More About Arloc Sherman

Arloc Sherman

Sherman is a Senior Researcher focusing on family income trends, income support policies, and the causes and consequences of poverty.

Full bio and recent public appearances | Research archive at

Get Ready for Unfounded Attacks on the War on Poverty

July 15, 2013 at 9:00 am

Next year, the nation will mark the 50th anniversary of the War on Poverty, which President Johnson proclaimed in his State of the Union address of January 1964.  Sadly, we should expect to hear a drumbeat of attacks claiming that, as President Reagan said long ago, we fought a war on poverty and “poverty won.”  Indeed, House Budget Committee Chairman Paul Ryan said recently of the anti-poverty effort, “We don’t have much to show for it.”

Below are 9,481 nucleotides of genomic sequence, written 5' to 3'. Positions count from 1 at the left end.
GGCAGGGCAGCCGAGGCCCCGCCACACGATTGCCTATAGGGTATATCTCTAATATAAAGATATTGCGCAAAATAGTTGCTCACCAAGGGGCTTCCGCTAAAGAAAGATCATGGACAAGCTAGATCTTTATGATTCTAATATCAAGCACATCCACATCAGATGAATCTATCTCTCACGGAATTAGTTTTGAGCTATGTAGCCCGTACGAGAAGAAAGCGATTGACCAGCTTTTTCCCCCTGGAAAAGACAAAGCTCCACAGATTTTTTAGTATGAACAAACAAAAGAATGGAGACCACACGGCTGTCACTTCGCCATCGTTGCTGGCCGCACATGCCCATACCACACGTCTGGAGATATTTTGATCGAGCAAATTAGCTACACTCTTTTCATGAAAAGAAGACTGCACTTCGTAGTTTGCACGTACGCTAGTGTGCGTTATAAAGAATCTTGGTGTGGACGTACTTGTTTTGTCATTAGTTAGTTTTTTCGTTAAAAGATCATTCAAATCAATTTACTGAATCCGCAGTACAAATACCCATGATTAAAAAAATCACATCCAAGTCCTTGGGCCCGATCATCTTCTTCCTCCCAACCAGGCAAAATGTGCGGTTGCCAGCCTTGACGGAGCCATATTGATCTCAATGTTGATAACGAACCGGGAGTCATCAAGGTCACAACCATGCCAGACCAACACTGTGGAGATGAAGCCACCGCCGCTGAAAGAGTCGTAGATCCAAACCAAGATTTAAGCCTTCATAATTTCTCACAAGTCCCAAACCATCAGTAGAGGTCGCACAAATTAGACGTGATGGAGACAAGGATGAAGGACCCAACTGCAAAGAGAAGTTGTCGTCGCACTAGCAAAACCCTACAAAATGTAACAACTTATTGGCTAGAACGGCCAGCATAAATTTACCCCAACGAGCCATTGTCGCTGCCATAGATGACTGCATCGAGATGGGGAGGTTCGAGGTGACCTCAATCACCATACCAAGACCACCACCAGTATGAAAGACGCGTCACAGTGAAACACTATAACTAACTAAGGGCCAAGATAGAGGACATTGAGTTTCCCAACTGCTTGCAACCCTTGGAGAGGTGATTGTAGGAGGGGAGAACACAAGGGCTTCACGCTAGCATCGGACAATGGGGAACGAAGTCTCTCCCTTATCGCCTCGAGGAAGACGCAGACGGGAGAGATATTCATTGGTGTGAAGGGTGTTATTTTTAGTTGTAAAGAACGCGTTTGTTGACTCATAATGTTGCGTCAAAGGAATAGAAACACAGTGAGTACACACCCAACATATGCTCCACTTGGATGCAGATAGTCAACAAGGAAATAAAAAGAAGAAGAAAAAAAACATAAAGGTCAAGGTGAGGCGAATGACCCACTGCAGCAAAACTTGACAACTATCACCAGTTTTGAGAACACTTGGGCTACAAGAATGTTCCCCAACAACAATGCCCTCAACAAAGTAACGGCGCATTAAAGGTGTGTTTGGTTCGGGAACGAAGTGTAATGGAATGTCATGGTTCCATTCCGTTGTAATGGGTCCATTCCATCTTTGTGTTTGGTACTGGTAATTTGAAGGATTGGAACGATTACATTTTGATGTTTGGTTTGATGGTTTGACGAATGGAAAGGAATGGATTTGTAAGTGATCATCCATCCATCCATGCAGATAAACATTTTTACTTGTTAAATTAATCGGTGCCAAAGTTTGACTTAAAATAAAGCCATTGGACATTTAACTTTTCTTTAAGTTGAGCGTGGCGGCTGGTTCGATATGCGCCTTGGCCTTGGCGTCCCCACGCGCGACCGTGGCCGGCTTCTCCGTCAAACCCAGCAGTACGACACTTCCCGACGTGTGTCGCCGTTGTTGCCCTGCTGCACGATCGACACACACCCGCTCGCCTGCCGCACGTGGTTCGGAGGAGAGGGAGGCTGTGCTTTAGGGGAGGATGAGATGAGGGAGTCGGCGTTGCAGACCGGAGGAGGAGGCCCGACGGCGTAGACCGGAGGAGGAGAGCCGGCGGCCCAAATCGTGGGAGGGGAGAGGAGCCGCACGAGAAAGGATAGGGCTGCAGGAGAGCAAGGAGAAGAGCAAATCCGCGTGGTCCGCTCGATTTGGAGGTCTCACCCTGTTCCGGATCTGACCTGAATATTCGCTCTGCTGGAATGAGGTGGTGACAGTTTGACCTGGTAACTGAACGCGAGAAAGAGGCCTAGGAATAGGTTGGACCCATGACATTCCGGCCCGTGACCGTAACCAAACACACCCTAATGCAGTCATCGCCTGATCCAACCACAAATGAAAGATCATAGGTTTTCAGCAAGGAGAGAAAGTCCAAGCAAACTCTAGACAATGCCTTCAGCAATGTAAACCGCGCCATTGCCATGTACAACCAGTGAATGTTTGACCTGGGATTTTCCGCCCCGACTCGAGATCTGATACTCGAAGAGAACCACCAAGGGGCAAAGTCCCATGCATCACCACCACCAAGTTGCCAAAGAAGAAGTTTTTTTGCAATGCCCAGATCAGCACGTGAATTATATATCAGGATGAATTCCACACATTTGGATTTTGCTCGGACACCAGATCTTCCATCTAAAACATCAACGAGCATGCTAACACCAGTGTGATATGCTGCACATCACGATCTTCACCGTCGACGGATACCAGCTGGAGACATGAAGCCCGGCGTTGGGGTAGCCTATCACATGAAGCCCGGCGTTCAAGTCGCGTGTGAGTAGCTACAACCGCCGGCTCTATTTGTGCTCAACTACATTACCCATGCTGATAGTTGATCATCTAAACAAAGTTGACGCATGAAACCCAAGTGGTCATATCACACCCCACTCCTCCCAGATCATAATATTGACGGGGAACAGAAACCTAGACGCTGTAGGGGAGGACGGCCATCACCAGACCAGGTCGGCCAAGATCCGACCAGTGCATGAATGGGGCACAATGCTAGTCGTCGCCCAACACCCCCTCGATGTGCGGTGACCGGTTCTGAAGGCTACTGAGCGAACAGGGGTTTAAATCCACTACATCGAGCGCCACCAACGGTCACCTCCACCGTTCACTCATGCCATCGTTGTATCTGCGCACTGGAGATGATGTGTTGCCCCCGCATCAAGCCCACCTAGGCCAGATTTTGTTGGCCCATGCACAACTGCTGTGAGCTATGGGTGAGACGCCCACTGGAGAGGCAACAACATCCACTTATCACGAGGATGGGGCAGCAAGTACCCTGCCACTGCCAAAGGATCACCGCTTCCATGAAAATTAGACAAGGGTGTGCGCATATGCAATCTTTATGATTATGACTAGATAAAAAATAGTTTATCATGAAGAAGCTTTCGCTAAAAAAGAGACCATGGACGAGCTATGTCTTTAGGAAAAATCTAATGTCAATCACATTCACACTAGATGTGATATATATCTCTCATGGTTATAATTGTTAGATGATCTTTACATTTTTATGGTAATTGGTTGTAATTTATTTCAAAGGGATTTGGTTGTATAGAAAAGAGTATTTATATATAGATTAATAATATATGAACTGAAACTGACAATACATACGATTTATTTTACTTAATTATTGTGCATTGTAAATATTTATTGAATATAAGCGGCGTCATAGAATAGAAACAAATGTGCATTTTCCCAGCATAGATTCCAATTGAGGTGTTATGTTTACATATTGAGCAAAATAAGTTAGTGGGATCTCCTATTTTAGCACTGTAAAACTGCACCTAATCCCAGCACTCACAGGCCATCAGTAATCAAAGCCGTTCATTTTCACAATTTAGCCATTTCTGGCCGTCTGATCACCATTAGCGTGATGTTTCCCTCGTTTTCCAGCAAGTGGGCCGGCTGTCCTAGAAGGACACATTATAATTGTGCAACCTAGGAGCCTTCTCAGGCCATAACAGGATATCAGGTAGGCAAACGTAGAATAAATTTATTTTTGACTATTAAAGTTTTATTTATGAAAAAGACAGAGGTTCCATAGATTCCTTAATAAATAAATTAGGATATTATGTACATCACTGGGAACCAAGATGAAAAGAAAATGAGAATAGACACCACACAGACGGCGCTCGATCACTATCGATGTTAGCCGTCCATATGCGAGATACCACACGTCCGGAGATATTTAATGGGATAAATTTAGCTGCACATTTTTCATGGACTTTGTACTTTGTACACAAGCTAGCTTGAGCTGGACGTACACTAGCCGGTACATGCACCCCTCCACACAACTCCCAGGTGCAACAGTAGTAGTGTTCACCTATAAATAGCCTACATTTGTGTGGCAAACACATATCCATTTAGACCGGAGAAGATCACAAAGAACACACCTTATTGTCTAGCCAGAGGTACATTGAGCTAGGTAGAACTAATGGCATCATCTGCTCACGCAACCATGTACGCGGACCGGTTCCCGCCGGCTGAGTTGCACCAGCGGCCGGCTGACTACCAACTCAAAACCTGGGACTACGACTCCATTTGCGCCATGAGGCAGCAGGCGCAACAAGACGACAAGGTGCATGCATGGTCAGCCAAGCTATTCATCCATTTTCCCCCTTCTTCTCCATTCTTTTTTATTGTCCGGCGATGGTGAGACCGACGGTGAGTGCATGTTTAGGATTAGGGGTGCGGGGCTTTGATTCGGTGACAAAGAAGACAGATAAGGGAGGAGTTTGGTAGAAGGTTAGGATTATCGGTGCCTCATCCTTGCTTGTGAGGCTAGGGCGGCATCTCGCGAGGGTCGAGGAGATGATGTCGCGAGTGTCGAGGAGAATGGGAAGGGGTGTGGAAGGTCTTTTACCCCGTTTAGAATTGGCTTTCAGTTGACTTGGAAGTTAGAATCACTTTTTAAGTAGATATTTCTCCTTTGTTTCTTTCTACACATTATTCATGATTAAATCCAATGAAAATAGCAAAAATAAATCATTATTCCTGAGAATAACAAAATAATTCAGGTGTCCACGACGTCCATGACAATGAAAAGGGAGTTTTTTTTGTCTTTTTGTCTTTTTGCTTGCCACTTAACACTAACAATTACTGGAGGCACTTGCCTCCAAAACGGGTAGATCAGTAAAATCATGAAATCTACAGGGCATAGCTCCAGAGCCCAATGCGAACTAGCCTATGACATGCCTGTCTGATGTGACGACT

The truth is very different.  A number of anti-poverty programs — including some key efforts that have their origins in the War on Poverty and some that came later, often the product of bipartisan agreement — have an impressive record of achievement.  Together, programs such as food stamps (now known as the Supplemental Nutrition Assistance Program, or SNAP), the Earned Income Tax Credit (EITC), Medicaid, college financial assistance and broader based programs such as Medicare, have reduced poverty and malnutrition, expanded access to health care, and opened doors of opportunity for millions of people.  To be sure, poverty remains a serious problem in the United States and remains higher here than in many western industrialized countries.  And, not every program begun in the 1960s or more recently has been effective.  But, a bumper sticker analysis of the War on Poverty and today’s safety net that implies that “poverty won” misses the mark.